Using the violence in Nazi concentration and death camps as its case study, this article explores the theoretical and empirical limits of the concept of dehumanization—the process by which the perpetrators come to perceive their victims as "not human" or "subhuman"—and delineates appropriate alternatives to the concept. The author argues that excessive violence is commonly misunderstood and misrepresented as dehumanization because it seems to aim at effacing the victim's human appearance. Yet, it is more accurate to see such violence as a ploy to extend the perpetrator's sense of power over another human being; it is precisely the human quality of the interaction that provides the violence with much of its meaning. The argument has a moral edge, demonstrating that the concept ultimately reduces, or displaces, the true horror of the killer-victim interaction.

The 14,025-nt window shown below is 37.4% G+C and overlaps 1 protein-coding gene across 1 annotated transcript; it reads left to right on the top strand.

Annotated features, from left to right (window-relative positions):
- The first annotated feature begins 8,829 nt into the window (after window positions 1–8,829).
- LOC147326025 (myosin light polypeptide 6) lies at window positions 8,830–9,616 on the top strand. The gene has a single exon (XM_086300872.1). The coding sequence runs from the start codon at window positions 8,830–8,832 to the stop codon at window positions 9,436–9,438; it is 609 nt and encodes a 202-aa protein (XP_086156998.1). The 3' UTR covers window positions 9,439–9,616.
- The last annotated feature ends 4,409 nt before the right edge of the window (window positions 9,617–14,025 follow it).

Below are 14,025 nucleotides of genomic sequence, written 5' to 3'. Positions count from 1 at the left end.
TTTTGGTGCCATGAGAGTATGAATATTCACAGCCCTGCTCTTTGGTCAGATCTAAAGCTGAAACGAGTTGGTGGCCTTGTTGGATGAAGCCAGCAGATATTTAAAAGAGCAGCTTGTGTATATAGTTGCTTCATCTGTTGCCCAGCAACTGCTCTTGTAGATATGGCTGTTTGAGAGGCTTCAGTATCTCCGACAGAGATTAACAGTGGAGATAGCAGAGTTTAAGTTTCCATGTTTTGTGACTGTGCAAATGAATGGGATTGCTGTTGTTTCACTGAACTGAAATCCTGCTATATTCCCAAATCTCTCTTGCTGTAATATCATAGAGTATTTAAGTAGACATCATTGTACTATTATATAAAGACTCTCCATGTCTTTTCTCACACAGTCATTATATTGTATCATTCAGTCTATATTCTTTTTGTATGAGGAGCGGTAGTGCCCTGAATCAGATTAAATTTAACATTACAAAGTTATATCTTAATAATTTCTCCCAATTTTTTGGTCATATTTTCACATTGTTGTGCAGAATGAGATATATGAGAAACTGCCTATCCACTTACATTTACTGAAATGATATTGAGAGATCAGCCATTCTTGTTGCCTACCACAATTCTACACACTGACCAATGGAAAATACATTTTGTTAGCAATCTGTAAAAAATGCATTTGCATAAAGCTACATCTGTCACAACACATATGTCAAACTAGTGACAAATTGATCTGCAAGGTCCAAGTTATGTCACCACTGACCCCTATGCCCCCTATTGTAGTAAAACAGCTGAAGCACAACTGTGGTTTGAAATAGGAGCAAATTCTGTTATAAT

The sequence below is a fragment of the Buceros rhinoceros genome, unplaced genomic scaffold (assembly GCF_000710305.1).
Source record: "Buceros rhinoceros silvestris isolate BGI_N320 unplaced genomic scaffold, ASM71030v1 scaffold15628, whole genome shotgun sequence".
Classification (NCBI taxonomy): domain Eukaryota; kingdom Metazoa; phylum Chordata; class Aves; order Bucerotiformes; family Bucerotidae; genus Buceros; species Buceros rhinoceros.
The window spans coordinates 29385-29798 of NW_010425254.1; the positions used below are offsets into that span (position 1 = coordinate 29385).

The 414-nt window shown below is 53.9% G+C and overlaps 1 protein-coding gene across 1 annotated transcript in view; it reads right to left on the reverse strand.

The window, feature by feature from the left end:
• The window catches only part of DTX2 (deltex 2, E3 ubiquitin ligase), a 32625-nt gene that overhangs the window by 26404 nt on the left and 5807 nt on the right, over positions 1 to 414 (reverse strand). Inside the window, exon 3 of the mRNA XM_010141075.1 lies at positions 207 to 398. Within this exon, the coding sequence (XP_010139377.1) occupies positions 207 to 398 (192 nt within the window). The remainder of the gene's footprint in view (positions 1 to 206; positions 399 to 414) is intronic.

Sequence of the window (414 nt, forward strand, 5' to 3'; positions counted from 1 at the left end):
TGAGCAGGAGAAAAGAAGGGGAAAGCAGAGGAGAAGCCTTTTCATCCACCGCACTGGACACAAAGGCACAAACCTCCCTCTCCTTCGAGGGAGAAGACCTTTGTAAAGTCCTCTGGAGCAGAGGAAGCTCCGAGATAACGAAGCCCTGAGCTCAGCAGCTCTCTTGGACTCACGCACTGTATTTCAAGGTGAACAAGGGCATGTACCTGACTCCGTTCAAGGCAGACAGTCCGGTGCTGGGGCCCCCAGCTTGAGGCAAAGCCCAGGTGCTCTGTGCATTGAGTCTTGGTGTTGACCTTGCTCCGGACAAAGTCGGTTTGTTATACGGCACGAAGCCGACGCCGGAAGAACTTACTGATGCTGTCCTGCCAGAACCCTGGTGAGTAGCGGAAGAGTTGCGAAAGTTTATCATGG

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pp. 225-246
Launched on MUSE
Open Access
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